Paul Collingwood: This is our Olympics, that's what it means
The England batsman on why the Ashes will always be on 'another level'
Tuesday 09 July 2013
You tend to go into other series pretty much knowing what is going to happen – if you play well you are going to win, but the Ashes…" begins Paul Collingwood, and then he pauses, as if the roller-coaster of his own experiences against the old foe is careering around his mind. "It brings that extra pressure, extra nervousness. The speculation and intensity is another level. For a lot of players it is a really nerve-racking time. It was always that first day, singing the national anthem, all the build up to it. You are desperate to get into it, get out on the park and get the competitive juices flowing."
Collingwood knows what it is like to win the Ashes and lose them, to have moments of exquisite triumph, moments of utter dejection, the full cricketing gamut; a double hundred in a losing cause, a rearguard action that led to a winning one and even at the end it was a churning mix of emotion – victory accompanied by tears.
"The Ashes," suggests Collingwood, "are like the Olympics – that's what it means to everyone."
Collingwood played the last of his 16 Ashes Tests in Sydney in the fledgling days of 2011, six years after his first. It was the final match of the last series between the sides, in which England earned a first Ashes win in Australia in 24 years and Collingwood had decided it would be his last as an England Test player.
"I was very emotional," he says of that final day when England completed an innings victory. "I was wearing my glasses all the time in the field because there were times when I was in tears. None of the boys knew it – I hadn't told them that I was about to retire. There were times when it was real emotion – this is your last game of Test cricket for England, something I had always wanted to do.
"I remember walking in every single day through the groundsman's entrance and looking up at the cross of St George and just being proud, being proud of having played for my country. There were loads of emotions but knowing you were leaving Australia with the Ashes and having won them convincingly was a great feeling."
Collingwood played his first Ashes Test in the last game of the historic 2005 series, partnering Kevin Pietersen for 72 minutes of his epic innings at The Oval, 72 minutes of Shane Warne rabbiting in his ear. There was even longer in the middle in Cardiff four years later – 344 minutes of a resistance that was improbably completed by Jimmy Anderson and Monty Panesar. In between those was England's catastrophic whitewash Down Under. That it also included Collingwood's career-best 206, made against Glenn McGrath and Warne, a regular critic of Collingwood's, did little to diminish a chastening experience. "I'm very proud of scoring 200 against Australia [in Adelaide 2006] with the bowling attack they had but that was one of the most mentally tough tours I have ever been on," he recalls. "They really drilled us. They were ruthless. It became very tough."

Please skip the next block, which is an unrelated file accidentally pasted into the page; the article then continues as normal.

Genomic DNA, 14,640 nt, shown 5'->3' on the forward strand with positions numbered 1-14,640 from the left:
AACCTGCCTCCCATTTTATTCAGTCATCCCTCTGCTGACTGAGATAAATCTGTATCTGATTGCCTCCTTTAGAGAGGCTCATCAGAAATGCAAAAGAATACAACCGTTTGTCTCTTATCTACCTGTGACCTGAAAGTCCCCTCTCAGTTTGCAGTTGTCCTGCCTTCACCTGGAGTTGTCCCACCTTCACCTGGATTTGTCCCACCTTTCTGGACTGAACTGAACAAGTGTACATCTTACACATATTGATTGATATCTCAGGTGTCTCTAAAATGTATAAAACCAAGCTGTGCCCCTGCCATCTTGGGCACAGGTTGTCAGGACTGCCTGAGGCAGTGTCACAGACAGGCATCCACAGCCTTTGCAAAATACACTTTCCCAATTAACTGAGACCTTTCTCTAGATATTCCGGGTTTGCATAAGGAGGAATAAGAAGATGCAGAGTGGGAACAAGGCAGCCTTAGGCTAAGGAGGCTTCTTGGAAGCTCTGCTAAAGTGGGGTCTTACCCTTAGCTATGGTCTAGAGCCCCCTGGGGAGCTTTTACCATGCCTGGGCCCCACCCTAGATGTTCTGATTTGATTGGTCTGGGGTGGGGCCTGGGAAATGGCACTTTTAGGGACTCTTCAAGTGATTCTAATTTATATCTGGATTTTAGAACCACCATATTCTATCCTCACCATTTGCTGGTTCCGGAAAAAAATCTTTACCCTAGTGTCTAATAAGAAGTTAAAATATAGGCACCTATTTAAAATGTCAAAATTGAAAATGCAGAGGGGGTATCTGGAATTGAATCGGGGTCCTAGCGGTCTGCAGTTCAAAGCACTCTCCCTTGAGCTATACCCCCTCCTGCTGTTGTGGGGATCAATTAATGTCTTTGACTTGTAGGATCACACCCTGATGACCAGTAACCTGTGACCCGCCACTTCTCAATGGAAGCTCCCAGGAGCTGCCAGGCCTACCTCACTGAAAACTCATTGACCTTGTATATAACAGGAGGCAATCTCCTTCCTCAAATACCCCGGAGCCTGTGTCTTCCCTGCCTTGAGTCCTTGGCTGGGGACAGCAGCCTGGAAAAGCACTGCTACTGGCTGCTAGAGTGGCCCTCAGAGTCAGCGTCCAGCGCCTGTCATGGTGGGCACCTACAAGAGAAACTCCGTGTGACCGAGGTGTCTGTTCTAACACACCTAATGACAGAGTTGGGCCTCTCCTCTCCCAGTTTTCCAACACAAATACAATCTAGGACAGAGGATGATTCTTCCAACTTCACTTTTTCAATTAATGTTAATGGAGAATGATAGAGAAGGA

His varied Ashes experiences, and that tour in particular, have instilled in him a wariness of Australia and an insistence that the current side – no matter its trials and tribulations, from David Warner's bar-room brawl to a whitewash in India – will pose a threat to England, both here and, in particular, back there this winter.
"I find that a ridiculous comparison to make – oh England won out there [in India] and Australia got absolutely annihilated," he says. "It would be silly to write Australia off because of that. It is completely different conditions. In India you rely on spin, you rely on reverse swinging the ball and scoring big runs. Australia's spin-bowling department is not as strong as England's. The way they reverse swing the ball is not as good as England but those two skills will not be tested as much in English conditions. The skills of swinging the ball around with the Dukes ball and bowling fast in good areas will be a skill you need in English conditions, which they have an abundance of.
"They are a dangerous side. Look at that seam-bowling department, they are going to cause a lot of problems. England are a good batting line-up when they are on song but [Australia] have some serious pace and it's not just pace – they swing the ball around as well, and certainly in English conditions they can be a handful. When you have a team that can take 20 wickets they are going to be dangerous.
"It's whether they can score enough runs. But if someone like David Warner, who has a point to prove, comes off, or Michael Clarke has a good series, or Shane Watson – you can go through their team and they are actually a competitive team, especially in conditions where those seam bowlers come into their own. They are going to be dangerous."
When the players trot out of the pavilion at Trent Bridge this morning and line up for the anthems, Collingwood, who is still playing for Durham and beginning a coaching career, will be in front of the TV, as he was when the 2005 series began.
"I miss it, of course I do. When you come out of international cricket you find it hard to replicate the intensity and the adrenalin. It's an amazing environment to be involved in so you miss those times, the big crowds, playing the game. But I love watching England – they have moved on even in the couple of years since I stopped playing Test cricket. I think they are a highly skilful team now. I would love to be involved with England in some way in the future but at the moment it is just great to watch them."
Paul Collingwood is an ambassador for Yorkshire Bank, who are giving away 150 cricket bats via their Giving Bat to You campaign at: www.facebook.com/YorkshireBankCricket
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